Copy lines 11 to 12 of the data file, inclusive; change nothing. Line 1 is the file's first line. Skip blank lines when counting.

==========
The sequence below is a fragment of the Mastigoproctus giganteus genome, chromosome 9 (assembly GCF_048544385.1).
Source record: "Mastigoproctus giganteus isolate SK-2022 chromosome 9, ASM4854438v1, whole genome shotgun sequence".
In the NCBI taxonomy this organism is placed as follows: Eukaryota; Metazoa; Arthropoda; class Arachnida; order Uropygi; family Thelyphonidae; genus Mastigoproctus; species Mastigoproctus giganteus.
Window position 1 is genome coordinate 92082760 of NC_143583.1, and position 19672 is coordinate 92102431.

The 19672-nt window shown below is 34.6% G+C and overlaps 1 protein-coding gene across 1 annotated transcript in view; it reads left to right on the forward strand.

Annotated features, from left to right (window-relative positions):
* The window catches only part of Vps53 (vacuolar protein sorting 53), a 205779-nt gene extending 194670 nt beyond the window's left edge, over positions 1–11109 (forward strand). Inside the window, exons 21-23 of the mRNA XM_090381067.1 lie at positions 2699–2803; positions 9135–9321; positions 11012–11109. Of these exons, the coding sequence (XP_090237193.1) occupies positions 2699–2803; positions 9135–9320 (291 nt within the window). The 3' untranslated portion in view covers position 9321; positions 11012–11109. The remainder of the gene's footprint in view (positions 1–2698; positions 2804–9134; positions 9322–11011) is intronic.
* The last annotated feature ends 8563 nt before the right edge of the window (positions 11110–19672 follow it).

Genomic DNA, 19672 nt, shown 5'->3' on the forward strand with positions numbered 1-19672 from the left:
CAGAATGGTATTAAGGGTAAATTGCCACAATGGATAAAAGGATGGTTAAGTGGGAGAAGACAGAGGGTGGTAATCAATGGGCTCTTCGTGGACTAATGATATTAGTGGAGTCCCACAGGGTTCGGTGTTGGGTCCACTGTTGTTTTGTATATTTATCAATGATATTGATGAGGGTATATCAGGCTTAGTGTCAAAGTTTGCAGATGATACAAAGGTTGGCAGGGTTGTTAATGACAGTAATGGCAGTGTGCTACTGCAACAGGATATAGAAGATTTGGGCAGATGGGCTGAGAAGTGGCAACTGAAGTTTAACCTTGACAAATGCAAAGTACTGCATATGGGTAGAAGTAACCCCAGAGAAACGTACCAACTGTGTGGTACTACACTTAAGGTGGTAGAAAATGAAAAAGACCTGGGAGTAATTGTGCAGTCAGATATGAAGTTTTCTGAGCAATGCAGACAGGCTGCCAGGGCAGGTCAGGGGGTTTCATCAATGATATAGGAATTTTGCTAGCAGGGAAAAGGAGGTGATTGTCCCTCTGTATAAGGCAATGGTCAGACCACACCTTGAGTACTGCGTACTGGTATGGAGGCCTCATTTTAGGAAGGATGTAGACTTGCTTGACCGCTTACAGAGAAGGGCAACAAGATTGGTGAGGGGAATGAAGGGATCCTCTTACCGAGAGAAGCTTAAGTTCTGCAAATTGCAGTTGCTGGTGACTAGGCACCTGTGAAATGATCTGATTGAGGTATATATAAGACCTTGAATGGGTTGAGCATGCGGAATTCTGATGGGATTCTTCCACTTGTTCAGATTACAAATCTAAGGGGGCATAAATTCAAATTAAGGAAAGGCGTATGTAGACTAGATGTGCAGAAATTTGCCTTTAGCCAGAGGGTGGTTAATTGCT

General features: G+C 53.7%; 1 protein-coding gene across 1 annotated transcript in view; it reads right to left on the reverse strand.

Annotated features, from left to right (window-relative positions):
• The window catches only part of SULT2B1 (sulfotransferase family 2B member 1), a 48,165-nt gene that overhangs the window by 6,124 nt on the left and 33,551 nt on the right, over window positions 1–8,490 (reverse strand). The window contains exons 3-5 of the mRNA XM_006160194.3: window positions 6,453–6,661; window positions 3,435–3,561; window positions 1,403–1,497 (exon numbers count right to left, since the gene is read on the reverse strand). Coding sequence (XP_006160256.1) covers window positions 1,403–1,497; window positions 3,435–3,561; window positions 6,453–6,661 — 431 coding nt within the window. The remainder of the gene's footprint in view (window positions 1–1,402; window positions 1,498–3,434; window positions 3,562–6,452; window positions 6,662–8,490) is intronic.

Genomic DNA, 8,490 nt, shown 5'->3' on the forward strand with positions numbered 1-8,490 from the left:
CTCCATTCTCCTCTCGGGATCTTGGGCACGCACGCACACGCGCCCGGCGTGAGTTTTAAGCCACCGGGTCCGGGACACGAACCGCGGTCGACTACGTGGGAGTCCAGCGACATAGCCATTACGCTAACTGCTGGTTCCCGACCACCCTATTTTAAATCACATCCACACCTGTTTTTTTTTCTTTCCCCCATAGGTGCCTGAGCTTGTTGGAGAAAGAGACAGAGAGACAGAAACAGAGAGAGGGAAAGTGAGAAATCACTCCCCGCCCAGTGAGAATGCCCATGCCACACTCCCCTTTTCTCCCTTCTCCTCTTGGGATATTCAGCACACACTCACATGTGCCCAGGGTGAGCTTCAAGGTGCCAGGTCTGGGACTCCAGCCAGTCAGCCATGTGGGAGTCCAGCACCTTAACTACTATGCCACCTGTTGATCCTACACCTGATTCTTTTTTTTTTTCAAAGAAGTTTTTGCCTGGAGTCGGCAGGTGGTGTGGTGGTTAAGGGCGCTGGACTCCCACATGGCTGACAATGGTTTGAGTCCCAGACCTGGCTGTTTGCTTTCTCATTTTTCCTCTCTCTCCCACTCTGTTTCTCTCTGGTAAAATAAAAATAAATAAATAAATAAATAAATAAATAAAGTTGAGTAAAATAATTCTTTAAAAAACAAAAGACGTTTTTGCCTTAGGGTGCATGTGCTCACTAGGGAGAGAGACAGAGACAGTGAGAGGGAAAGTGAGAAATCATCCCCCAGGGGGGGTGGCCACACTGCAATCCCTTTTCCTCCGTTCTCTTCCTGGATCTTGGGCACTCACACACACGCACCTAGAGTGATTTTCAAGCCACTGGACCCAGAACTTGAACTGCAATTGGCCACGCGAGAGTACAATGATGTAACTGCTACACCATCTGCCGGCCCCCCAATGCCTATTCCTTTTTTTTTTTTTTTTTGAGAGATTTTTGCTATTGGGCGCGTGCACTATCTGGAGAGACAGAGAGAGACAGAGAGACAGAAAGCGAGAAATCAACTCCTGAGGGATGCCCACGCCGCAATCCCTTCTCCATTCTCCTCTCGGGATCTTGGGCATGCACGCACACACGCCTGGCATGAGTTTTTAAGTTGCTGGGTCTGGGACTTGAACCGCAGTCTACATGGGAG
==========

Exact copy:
General features: G+C 53.7%; 1 protein-coding gene across 1 annotated transcript in view; it reads right to left on the reverse strand.

Annotated features, from left to right (window-relative positions):